Rejecting the celebration of World Migratory Bird Day at a time when no migrant birds could be spotted in India, a section of ornithologists is pitching for an exclusive Indian version of the occasion.
The theme of the 2012 celebrations, organised between May 12 and 13, was “migratory birds and people — together through time.”
The day is celebrated during the second week of May with “public events such as bird festivals, education programmes, and bird-watching excursions to celebrate World Migratory Bird Day and to help raise awareness around a specific theme,” say the organisers of the day.
United Nations Environment Programme's (UNEP) two international treaties — Convention on the Conservation of Migratory Species of Wild Animals and the African-Eurasian Migratory Waterbird Agreement — are the organisers.
Asad Rahmani, Director, Bombay Natural History Society, has questioned the rationale of organising the event in the country at a time when most of the migratory birds might have left India and other tropical countries.
“During this time of the year, almost all of the migratory birds would have completed their annual migration and none would be travelling. How can the celebrations be held when none of the species would be in the tropical countries, including India,” wonders Mr. Rahmani.
“The programme is all about creating awareness on migratory species and it won't be possible to sensitise people when no long-distance migratory species is present in the country. Ideally, a neutral date between October end and early November should be selected for hosting the events when the birds would be really migrating,” he says.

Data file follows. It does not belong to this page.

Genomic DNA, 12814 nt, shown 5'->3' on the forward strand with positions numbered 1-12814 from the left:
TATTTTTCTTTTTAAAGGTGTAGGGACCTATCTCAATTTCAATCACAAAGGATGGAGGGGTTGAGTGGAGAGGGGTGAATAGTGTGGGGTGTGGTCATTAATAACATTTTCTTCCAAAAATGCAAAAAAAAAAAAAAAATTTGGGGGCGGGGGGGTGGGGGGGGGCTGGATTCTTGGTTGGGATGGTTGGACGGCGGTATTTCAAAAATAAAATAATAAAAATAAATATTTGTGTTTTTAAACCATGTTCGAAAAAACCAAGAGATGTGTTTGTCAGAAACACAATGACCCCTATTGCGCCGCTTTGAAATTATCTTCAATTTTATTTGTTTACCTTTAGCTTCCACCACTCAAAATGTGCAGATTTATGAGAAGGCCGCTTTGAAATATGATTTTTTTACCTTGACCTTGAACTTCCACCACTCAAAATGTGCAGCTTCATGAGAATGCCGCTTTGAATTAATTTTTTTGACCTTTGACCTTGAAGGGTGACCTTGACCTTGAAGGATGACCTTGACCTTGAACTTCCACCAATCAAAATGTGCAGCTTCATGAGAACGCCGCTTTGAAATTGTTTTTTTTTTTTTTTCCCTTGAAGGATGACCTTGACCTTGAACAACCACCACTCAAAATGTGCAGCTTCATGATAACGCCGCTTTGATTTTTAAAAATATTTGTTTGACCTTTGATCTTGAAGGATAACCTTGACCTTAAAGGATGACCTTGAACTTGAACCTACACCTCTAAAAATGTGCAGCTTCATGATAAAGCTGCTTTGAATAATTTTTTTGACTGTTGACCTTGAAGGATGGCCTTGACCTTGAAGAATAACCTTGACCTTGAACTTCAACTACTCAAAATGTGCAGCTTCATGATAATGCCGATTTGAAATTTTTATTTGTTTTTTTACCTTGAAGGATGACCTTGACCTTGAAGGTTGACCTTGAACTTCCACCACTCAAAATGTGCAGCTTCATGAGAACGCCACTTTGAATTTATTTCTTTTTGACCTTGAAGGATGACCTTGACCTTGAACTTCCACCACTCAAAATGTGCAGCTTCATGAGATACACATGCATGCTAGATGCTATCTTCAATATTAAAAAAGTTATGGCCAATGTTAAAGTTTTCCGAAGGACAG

Mr. Rahmani says he will take up the issue with BirdLife International, a global collective of conservation organisations.
The migratory season in India begins in September and extends up to April and nearly 600 species of birds can be spotted at various locations in the country. Most of these come from the north of Himalayas from countries namely Kazakhstan, Uzbekistan, Turkmenistan, Magnolia, and the Siberian region. The major wintering grounds are Chilka Lake, Bharatpur, East Calcutta Wetlands, Harike Lake, Kolleru Lake, Loktak Lake, Point Calimere, and Sambhar Lake. Some of the important long distance-migrants that reach the country during the eight-month-long season are White Stork, Bar headed Goose, Northern Pintail, and Eurasian Wigeon, experts say.
P.O. Nameer, South Asian coordinator, in situ, Conservation Breeding Specialist Group, Species Survival Commission, International Union for Conservation of Nature, has suggested that a national day could be dedicated for the migratory species.
“Celebrating the day when one cannot spot a migrant species does not make any sense. If the message has to really go down to the masses, organising a migratory bird week can also be considered with programmes like field trips, seminars, and film shows,” he says.
“The migratory bird season in Kerala coincides with the national scene and birds start arriving in the State by early September. They will also leave the State by April,” Dr. Nameer, who is also the Kerala coordinator of the Indian Bird Conservation network, says.
Some experts have also suggested celebrating the day on November 12, the birthday of Salim Ali, the ‘bird man' of India.
The caption for the photograph accompanying this report has been corrected for a typographical error.